We left the Greenbrier Hotel at o’dark thirty for the 1 hour and 45 minute ride back to the trailhead. I’m not sure of the exact time, but it was early. My sister was wanting to get back to the motel in time for a 9:00 am seminar, but I’m pretty sure that she didn’t make it back in time. We arrived at the trailhead at the same time another hiker arrived. While I was unloading my gear, the hiker came over and asked if he could possibly get a ride to Marion or Atkins. My sister offered him a ride to Bland, which he accepted. So we said our goodbyes, and my sister took of to become an official Trail Angel, as if the trail magic that she had provided to me didn’t already give her complete credentials. I found out later that the hiker was from Madrid, Spain, and that he planned to walk back to his car.

From the trailhead, the A.T. follows VA 606 to cross over I-77. After crossing the interstate, the trail direction is a little confusing. You would expect the trail to go uphill (since the A.T. always goes uphill), but instead it follows the road downhill to the parking area at Kimberling Creek. Someone had placed rock cairns along the route, but if you aren’t careful it would be easy to go the wrong way.

Appalachian Trail

I-77

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Cairns Lead the Way

Soon you are back in the woods and walking along an easy trail. My goal today was to walk 18.4 miles to Trent’s Grocery, and the trail really cooperated. It was a good thing, too. Since I picked up my Pearisburg resupply in Bland, I was carrying a week’s worth of food that I wouldn’t need for three days. Luckily, I also switched out my winter gear for my summer gear, and the three pound weight savings help to offset the food load a little.

Appalachian Trail

My Kind of Trail

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Built for Speed

The trail today was a hikers dream. For the most part, the trail was smooth and rock free, with very little elevation gain or loss. The weather was perfect, as I passed through forests and meadows, and the wildflowers and azaleas were putting on a dazzling show. Along the way, I passed the 600 mile mark without any fanfare or sign. I guess that after the first 500 miles, those milestone markers become a little less significant. As the day progressed, the miles just rolled by and, before I knew it, I arrived at my destination.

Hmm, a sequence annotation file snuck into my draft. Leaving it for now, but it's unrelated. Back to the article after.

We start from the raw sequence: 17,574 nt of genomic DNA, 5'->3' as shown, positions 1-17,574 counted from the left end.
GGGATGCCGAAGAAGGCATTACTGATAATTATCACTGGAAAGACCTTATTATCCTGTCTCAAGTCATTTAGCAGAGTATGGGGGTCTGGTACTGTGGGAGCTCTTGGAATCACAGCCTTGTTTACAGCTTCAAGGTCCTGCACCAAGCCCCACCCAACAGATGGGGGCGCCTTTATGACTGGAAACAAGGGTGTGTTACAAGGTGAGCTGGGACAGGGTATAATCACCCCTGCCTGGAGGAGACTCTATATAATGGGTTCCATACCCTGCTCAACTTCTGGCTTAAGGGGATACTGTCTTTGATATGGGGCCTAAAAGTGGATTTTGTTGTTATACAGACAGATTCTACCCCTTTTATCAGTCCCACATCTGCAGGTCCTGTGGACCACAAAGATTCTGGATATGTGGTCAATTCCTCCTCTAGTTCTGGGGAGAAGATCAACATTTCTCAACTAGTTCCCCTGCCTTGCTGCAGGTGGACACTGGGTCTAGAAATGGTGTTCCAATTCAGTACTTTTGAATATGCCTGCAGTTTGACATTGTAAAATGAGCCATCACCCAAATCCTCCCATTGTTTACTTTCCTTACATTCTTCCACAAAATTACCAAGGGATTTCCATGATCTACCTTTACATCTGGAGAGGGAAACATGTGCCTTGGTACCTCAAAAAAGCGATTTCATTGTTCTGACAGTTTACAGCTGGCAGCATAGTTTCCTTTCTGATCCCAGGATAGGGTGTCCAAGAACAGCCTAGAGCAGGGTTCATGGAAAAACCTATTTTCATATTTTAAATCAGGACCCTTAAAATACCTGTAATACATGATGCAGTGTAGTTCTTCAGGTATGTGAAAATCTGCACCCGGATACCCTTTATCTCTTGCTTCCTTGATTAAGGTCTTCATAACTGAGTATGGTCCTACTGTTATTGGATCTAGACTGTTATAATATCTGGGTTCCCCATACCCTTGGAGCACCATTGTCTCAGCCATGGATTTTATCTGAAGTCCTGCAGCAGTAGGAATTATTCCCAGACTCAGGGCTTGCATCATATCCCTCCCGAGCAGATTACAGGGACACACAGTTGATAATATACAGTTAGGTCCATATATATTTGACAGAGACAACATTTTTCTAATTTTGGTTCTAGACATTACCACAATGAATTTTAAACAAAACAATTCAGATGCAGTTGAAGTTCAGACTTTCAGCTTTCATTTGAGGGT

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Spring Has Sprung

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So Pretty!

Prior to reaching VA 606, you get to cross Kimberling Creek again. This time, however, you cross it using a very unique and substantial suspension bridge. After crossing this engineering marvel, it was a half mile road walk to Trent’s Grocery, but the wildflowers along the way kept the road walk from being mundane.

Appalachian Trail

Kimberling Creek Suspension Bridge

Trent’s Grocery is possibly the most unique little country convenience store that I have ever seen. Not only do the have all the normal items you would find at a convenience store, but they also stock everything from ammo and fishing tackle to seeds and laminated flooring. Furthermore, they also feature a grill with a variety of sandwiches, burgers, and pizzas. And to top it off, they also have a campground with laundry facilities, showers, and real toilets. What more could a hiker as for? After confirming when the grill closed, I paid for my campsite, grabbed a beer (Keystone. I’ve had to really lower my standards out here), and headed to the campgrounds to get set up.

Appalachian Trail

Trent’s Has Everything

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Even Ponies!

At the campgrounds, I met Train Wreck, a thru-hiker from Mobile, AL. He is retired from the railroad and started on the trail two weeks after I did. We chatted for a bit until I set up my tent, stowed my gear, and returned to the store for some food. After paying homage to a double cheeseburger and fries, I bought some ice cream and returned to camp. There is a creek near where I am camping, and the sound of the rapids will make it easy to fall asleep after this long day.

Appalachian Trail

Home for the Night